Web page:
Good to have a voice of reason step in, as the former commissioner did.

  17. gtodriver says: Dec 12, 2012 8:33 PM

    kattykathy says:

    Goodell has not learned his lesson yet.
    When the other Saints players file suit also(within a week) then there will be 4 very strong cases attacking this arrogant control freak.

    Once Judge Berrigan drops the hammer down, and Vilma and the others win their cases……I would hope he then learns his lesson.
    _______________________________

    How is Vilma – or any of the other Saints players going to win a case?

    Tagliabue confirmed that there was an organized bounty program in place – despite the denials of all these fine upstanding players, who testified that there was no bounty program.

    If these players were smart, they’d just hope this goes away. If they pursue it – they’ll probably be convicted of perjury.

    Which would serve them right…

  18. jimmyj049 says: Dec 12, 2012 8:35 PM

    Maybe I am crazy… the former commissioner did not say the players were inocent he just didn’t want to suspend them since it started by the coaches and GM. Why does everyone hate on Goodell for wanting to punish the coaches and players for participating?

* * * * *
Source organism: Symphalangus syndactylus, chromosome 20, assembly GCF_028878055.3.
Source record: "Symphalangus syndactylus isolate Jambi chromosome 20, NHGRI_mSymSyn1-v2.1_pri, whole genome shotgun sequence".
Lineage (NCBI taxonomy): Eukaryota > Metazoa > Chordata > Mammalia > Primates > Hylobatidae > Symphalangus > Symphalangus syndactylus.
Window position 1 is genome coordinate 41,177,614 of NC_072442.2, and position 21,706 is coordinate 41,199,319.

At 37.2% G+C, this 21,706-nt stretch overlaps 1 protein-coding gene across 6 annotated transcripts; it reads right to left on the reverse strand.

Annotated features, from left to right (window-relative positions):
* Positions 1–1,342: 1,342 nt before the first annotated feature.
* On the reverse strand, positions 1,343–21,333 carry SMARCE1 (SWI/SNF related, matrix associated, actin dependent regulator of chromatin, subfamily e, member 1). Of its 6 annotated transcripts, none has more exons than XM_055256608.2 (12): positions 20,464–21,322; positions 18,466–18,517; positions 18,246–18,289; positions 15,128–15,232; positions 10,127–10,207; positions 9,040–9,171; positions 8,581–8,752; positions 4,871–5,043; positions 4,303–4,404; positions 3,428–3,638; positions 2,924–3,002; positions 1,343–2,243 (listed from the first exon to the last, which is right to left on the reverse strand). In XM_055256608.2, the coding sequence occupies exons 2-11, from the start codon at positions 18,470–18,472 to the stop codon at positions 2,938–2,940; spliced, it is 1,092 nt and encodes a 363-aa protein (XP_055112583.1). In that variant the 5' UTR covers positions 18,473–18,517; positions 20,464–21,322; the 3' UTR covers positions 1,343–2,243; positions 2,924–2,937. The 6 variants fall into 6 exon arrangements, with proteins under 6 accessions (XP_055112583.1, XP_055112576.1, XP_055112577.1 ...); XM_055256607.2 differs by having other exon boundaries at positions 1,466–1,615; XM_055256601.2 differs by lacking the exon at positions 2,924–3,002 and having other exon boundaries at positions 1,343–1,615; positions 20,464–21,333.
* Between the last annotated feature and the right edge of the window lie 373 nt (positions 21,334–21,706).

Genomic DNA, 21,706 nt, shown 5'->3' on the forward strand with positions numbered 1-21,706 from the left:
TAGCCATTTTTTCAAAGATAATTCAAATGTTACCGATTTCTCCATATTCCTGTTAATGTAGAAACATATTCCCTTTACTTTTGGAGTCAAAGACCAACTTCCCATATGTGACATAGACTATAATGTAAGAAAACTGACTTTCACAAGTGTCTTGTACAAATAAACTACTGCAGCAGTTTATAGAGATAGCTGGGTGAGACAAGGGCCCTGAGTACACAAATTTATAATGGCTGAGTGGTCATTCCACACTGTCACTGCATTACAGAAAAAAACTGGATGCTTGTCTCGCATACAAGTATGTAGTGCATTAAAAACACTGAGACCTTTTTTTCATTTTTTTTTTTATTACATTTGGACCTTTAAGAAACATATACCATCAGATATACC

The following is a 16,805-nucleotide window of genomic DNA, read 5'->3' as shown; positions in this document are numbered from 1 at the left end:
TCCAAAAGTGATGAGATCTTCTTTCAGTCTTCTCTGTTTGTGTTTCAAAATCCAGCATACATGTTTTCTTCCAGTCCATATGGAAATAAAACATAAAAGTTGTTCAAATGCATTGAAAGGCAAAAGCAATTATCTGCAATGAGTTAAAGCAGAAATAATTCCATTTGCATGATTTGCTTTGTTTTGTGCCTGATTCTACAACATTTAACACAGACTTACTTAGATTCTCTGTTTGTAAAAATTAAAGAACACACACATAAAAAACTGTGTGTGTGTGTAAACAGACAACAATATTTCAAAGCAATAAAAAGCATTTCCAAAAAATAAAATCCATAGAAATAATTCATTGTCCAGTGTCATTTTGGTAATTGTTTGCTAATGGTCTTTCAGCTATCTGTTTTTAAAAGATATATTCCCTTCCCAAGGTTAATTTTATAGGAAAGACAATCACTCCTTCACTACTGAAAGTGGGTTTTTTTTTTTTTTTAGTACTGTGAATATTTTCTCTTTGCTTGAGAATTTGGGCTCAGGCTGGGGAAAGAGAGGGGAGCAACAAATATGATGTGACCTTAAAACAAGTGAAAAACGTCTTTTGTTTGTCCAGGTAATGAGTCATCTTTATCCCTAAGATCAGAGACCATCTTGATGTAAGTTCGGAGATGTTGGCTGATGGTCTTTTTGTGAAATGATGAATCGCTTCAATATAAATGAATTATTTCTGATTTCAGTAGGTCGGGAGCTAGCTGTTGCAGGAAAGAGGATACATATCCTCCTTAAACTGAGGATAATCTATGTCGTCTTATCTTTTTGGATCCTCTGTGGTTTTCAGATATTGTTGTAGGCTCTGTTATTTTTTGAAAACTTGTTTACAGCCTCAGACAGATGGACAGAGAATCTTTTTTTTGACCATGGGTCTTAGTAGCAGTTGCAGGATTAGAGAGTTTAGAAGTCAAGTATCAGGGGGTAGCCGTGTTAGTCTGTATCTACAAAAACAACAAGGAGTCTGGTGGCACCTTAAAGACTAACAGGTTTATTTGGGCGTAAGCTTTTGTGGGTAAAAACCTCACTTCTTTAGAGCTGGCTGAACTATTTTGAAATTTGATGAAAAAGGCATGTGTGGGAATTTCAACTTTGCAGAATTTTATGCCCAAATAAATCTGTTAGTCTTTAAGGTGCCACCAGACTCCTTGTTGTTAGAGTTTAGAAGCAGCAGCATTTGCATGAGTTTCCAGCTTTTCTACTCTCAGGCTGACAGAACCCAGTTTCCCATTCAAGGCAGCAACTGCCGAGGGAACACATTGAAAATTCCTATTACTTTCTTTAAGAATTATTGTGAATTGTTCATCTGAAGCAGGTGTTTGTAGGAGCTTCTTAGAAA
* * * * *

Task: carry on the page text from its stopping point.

19. tjigger says: Dec 12, 2012 8:52 PM

    Gtodriver

    Players already testified as well as some coaches..
    But neither of the NFL witness’s did

  20. jaltreality says: Dec 12, 2012 8:55 PM

    gtodriver says:
    Dec 12, 2012 8:33 PM

    Tagliabue confirmed that there was an organized bounty program in place – despite the denials of all these fine upstanding players, who testified that there was no bounty program.

    _______________________________

    Tagliabue’s lawfirm is defending Goodell in the defamation suit. I doubt he was going to make any statements that injures a client’s defense. His statements aren’t a good way of gauging the strength of the defamation suit.

  21. chauncey33 says: Dec 12, 2012 9:04 PM

    Jimmyjo says …the former commissioner did not say the players were inocent he just didn’t want to suspend them since it started by the coaches and GM….
    ______________________________

    Jimmyjo, what was Tags supposed to say? “We screwed this up across the board?” “We shouldn’t have punished anyone?” He can’t say that. If he did, how would he undo what was done to the coaches?

    It’s much easier for the NFL if Tags said what he did: That Goodell got some of it wrong (as it relates to the players) and some of it right( as it relates to the coaches). The real question is do people actually believe that?

    That Roger Goodell somehow managed to get the player discipline all wrong, but got the coaches punishments all right? I don’t.